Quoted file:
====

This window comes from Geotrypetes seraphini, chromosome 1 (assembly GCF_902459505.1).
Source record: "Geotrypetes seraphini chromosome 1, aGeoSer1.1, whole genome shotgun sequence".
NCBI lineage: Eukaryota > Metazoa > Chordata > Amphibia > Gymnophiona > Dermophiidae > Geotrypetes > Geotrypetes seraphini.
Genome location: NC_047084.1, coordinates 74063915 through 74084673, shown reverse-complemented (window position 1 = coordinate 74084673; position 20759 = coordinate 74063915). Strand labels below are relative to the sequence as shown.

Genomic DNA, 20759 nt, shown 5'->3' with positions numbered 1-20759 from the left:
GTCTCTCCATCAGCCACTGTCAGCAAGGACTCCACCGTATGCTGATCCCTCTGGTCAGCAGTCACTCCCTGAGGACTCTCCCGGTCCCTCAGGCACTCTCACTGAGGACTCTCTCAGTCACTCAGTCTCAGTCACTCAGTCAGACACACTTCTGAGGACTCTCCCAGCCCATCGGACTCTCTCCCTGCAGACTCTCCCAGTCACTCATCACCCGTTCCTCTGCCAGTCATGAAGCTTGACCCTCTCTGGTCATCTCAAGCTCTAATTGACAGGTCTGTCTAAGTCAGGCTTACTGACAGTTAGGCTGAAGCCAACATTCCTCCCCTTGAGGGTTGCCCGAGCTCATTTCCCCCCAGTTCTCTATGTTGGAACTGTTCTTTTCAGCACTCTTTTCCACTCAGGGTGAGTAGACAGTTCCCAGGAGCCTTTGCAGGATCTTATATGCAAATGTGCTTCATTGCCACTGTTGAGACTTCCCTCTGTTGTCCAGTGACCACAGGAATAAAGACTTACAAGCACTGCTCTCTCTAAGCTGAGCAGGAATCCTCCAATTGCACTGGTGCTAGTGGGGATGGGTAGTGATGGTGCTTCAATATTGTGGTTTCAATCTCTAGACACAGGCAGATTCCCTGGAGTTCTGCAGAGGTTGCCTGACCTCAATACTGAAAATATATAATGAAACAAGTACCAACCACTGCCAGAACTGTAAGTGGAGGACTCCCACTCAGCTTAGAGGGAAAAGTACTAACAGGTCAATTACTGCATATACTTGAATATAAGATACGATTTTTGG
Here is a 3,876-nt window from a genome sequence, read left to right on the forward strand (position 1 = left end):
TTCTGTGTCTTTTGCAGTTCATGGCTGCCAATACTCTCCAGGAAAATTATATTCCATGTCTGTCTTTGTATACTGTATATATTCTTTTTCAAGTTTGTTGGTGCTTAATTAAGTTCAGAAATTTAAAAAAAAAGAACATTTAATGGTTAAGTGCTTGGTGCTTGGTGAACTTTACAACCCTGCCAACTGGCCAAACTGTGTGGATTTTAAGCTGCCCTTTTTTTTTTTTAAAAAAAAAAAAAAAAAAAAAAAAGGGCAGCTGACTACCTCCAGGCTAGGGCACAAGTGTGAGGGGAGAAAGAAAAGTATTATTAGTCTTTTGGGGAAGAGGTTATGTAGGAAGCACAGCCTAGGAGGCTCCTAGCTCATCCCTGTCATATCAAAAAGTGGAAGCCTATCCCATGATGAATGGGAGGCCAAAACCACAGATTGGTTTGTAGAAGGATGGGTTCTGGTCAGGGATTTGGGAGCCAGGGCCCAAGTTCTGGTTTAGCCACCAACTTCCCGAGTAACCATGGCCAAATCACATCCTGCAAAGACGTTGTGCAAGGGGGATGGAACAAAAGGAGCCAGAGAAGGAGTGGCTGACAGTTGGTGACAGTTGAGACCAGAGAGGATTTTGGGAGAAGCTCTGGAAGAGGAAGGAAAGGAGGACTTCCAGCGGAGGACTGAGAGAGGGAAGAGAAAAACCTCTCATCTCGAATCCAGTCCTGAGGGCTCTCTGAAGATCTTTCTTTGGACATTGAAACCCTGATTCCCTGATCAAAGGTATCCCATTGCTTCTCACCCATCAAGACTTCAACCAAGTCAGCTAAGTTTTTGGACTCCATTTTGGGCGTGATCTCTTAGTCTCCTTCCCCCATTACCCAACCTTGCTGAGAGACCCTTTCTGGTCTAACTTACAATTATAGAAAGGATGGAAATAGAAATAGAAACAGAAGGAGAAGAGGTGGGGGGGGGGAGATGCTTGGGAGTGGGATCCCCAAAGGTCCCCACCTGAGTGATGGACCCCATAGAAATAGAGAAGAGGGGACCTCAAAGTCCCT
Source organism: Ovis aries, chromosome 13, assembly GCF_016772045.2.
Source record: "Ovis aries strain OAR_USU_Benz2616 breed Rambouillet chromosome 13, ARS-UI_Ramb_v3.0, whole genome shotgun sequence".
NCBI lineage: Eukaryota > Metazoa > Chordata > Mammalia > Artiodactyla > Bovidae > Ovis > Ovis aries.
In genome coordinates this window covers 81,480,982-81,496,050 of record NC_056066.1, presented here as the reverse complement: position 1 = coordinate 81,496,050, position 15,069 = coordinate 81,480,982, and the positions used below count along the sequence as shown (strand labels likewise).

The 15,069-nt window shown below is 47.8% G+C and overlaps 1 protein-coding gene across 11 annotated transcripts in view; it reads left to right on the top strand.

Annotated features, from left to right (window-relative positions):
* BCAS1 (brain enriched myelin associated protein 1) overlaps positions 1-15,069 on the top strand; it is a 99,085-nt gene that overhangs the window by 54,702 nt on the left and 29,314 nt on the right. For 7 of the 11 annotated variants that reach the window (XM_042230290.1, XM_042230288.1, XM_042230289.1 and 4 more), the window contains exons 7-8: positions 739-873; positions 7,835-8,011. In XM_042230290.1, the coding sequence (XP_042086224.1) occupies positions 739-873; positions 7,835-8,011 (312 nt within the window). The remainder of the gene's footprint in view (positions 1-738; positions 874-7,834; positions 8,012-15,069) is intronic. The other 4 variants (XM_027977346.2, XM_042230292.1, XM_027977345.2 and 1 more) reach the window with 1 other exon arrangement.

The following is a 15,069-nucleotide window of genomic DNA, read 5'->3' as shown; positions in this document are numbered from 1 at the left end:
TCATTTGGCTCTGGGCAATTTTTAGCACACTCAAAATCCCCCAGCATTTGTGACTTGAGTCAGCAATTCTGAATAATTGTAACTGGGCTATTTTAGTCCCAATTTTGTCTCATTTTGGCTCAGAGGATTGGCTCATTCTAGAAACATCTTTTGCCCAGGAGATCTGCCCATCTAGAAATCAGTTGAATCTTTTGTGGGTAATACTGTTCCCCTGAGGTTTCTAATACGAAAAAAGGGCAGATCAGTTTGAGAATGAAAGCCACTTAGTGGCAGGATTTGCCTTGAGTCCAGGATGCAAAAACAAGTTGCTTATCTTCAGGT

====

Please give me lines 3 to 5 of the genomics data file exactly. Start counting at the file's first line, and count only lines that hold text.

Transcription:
NCBI lineage: Eukaryota > Metazoa > Chordata > Amphibia > Gymnophiona > Dermophiidae > Geotrypetes > Geotrypetes seraphini.
Genome location: NC_047084.1, coordinates 74063915 through 74084673, shown reverse-complemented (window position 1 = coordinate 74084673; position 20759 = coordinate 74063915). Strand labels below are relative to the sequence as shown.

Genomic DNA, 20759 nt, shown 5'->3' with positions numbered 1-20759 from the left: